Safety and efficacy of dimethyl fumarate in ALS: Randomised controlled study
Henderson, R. D.,
Kiernan, M. C.,
and the TEALS study group
Safety and efficacy of dimethyl fumarate in ALS: Randomised controlled study.
Annals of Clinical and Translational Neurology, 8 (10), 1991-1999.
Objective: Neuroinflammation is an important pathogenic mechanism in amyotrophic lateral sclerosis (ALS), with regulatory T cells (Tregs) mediating a slower rate of disease progression. Dimethyl fumarate enhances Treg levels and suppresses pro-inflammatory T cells. The present study assessed the safety and efficacy of dimethyl fumarate in ALS.
Methods: Phase-2, double-blind, placebo-controlled randomised clinical trial recruited participants from May 1, 2018 to September 25, 2019, across six Australian sites. Participants were randomised (2:1 ratio) to dimethyl fumarate (480 mg/day) or matching placebo, completing visits at screening, baseline, weeks 12, 24 and 36. The primary efficacy endpoint was a change in Amyotrophic Lateral Sclerosis Functional Rating Scale-Revised (ALSFRS-R) at week 36. Secondary outcome measures included survival, neurophysiological index (NI), respiratory function, urinary neurotrophin-receptor p75 and quality of life.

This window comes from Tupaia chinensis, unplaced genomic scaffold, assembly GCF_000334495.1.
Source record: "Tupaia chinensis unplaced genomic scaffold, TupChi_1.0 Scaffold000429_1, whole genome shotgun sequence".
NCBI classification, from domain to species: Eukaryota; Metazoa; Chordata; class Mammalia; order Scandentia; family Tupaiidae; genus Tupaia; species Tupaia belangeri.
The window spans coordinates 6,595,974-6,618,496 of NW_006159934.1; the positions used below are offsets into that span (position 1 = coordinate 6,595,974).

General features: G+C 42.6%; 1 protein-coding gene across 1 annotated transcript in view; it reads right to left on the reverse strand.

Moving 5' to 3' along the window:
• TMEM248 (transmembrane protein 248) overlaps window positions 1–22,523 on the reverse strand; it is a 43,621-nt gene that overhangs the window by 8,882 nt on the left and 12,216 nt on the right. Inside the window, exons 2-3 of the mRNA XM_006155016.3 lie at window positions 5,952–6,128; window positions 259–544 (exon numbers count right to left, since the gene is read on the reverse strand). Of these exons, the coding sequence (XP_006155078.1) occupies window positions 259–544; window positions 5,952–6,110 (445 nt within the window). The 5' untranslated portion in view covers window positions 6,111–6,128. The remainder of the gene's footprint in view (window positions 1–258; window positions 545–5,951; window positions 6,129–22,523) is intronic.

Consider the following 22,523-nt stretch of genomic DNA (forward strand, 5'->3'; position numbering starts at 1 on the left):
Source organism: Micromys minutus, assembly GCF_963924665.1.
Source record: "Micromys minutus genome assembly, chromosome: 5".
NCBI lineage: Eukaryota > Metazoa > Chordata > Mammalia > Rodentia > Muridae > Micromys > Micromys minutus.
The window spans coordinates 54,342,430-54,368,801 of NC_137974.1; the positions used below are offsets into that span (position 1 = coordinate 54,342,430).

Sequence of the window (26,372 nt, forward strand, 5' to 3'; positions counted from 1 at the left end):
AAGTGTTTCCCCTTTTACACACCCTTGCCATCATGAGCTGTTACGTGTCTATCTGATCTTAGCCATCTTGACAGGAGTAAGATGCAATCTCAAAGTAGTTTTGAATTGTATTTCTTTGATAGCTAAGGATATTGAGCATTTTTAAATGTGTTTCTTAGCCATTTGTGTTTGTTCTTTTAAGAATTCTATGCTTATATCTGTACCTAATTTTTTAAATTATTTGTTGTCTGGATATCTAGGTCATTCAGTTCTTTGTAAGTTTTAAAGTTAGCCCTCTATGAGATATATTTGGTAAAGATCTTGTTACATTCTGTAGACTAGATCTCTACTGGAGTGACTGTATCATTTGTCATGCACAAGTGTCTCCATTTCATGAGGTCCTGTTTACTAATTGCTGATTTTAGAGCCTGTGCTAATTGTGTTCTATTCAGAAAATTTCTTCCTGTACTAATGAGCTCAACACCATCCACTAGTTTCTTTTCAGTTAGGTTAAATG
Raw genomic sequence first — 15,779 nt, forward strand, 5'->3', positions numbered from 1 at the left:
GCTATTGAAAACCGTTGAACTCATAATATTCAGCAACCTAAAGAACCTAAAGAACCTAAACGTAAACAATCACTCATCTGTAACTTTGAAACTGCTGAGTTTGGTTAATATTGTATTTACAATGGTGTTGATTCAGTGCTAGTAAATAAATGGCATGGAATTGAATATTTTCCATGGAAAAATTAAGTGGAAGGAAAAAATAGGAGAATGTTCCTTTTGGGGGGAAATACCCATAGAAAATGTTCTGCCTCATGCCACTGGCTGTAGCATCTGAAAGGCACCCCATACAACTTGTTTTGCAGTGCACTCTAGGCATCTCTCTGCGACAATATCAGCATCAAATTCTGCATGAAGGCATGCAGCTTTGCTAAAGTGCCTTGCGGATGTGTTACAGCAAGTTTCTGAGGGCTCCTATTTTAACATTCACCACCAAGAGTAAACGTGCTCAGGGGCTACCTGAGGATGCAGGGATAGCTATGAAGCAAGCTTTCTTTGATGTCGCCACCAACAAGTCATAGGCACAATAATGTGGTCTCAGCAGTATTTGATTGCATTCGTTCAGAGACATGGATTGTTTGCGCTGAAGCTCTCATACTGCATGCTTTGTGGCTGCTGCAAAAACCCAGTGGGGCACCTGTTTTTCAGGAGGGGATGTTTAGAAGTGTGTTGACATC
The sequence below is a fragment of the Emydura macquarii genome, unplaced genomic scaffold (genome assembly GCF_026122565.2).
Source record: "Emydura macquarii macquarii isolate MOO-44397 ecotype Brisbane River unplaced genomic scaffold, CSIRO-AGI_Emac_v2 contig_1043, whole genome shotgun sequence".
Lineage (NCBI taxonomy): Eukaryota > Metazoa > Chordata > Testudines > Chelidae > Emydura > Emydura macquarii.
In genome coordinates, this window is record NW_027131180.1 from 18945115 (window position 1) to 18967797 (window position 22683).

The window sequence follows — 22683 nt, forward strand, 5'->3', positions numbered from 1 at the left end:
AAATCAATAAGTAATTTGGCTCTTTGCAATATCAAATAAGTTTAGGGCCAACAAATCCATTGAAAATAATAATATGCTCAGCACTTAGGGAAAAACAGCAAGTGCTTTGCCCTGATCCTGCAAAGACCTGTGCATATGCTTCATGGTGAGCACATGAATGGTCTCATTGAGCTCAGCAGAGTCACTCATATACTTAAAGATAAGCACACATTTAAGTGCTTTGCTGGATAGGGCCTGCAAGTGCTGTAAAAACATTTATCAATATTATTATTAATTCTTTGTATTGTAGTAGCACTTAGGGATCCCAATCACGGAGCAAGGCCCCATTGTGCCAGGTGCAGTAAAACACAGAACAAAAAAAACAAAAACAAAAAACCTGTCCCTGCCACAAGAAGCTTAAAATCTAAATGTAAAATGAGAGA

Results: A total of 107 participants were randomised to dimethyl fumarate (n = 72) or placebo
(n = 35). ALSFRS-R score was not significantly different at week 36 (-1.12 [-3.75 to 1.52, p = 0.41]). Dimethyl fumarate was associated with a reduced NI decline week 36 (differences in the least-squares mean: (0.84 [-0.51 to 2.22, p = 0.22]). There were no significant differences in other secondary outcome measures. Safety profiles were comparable between groups.
Interpretation: Dimethyl fumarate, in combination with riluzole, was safe and well-tolerated in
ALS. There was no significant improvement in the primary endpoint. The trial provides class I evidence for safety and lack of efficacy of dimethyl fumarate in ALS.
randomised controlled study, dimethyl fumarate, safety, efficacy, amyotrophic lateral sclerosis (ALS)